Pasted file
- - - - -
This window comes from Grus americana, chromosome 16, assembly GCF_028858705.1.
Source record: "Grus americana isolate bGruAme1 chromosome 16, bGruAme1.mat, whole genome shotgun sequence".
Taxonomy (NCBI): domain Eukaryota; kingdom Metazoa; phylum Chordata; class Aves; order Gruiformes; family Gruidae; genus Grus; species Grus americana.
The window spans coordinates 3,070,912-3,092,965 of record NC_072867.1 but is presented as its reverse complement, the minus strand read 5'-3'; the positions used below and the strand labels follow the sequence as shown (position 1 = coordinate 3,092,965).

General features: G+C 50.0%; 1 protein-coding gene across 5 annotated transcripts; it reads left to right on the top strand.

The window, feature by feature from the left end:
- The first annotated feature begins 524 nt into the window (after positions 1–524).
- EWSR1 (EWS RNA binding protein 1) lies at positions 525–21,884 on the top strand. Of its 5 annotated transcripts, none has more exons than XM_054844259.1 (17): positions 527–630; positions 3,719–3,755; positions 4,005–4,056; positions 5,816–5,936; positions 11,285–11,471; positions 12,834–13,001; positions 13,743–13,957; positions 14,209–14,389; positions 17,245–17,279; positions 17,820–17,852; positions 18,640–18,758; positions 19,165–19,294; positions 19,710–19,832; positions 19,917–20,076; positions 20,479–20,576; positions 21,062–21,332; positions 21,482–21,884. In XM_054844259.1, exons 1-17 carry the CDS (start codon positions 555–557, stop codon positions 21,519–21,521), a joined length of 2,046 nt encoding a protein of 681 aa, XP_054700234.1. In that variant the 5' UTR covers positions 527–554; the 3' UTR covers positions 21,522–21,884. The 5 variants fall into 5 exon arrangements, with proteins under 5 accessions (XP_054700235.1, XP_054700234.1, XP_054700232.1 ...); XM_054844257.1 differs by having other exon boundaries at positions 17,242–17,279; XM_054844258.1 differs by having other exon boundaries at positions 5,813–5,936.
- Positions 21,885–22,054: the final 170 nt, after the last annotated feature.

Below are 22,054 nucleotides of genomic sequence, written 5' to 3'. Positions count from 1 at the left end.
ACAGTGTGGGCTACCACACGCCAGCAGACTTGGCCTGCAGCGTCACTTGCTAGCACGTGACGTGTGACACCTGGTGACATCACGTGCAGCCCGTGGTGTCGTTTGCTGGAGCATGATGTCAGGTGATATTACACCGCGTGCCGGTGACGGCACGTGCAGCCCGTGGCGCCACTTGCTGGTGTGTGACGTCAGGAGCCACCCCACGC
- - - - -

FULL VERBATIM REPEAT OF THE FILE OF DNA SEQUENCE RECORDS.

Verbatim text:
This window comes from Grus americana, chromosome 16, assembly GCF_028858705.1.
Source record: "Grus americana isolate bGruAme1 chromosome 16, bGruAme1.mat, whole genome shotgun sequence".
Taxonomy (NCBI): domain Eukaryota; kingdom Metazoa; phylum Chordata; class Aves; order Gruiformes; family Gruidae; genus Grus; species Grus americana.
The window spans coordinates 3,070,912-3,092,965 of record NC_072867.1 but is presented as its reverse complement, the minus strand read 5'-3'; the positions used below and the strand labels follow the sequence as shown (position 1 = coordinate 3,092,965).

General features: G+C 50.0%; 1 protein-coding gene across 5 annotated transcripts; it reads left to right on the top strand.

The window, feature by feature from the left end:
- The first annotated feature begins 524 nt into the window (after positions 1–524).
- EWSR1 (EWS RNA binding protein 1) lies at positions 525–21,884 on the top strand. Of its 5 annotated transcripts, none has more exons than XM_054844259.1 (17): positions 527–630; positions 3,719–3,755; positions 4,005–4,056; positions 5,816–5,936; positions 11,285–11,471; positions 12,834–13,001; positions 13,743–13,957; positions 14,209–14,389; positions 17,245–17,279; positions 17,820–17,852; positions 18,640–18,758; positions 19,165–19,294; positions 19,710–19,832; positions 19,917–20,076; positions 20,479–20,576; positions 21,062–21,332; positions 21,482–21,884. In XM_054844259.1, exons 1-17 carry the CDS (start codon positions 555–557, stop codon positions 21,519–21,521), a joined length of 2,046 nt encoding a protein of 681 aa, XP_054700234.1. In that variant the 5' UTR covers positions 527–554; the 3' UTR covers positions 21,522–21,884. The 5 variants fall into 5 exon arrangements, with proteins under 5 accessions (XP_054700235.1, XP_054700234.1, XP_054700232.1 ...); XM_054844257.1 differs by having other exon boundaries at positions 17,242–17,279; XM_054844258.1 differs by having other exon boundaries at positions 5,813–5,936.
- Positions 21,885–22,054: the final 170 nt, after the last annotated feature.

Below are 22,054 nucleotides of genomic sequence, written 5' to 3'. Positions count from 1 at the left end.
ACAGTGTGGGCTACCACACGCCAGCAGACTTGGCCTGCAGCGTCACTTGCTAGCACGTGACGTGTGACACCTGGTGACATCACGTGCAGCCCGTGGTGTCGTTTGCTGGAGCATGATGTCAGGTGATATTACACCGCGTGCCGGTGACGGCACGTGCAGCCCGTGGCGCCACTTGCTGGTGTGTGACGTCAGGAGCCACCCCACGC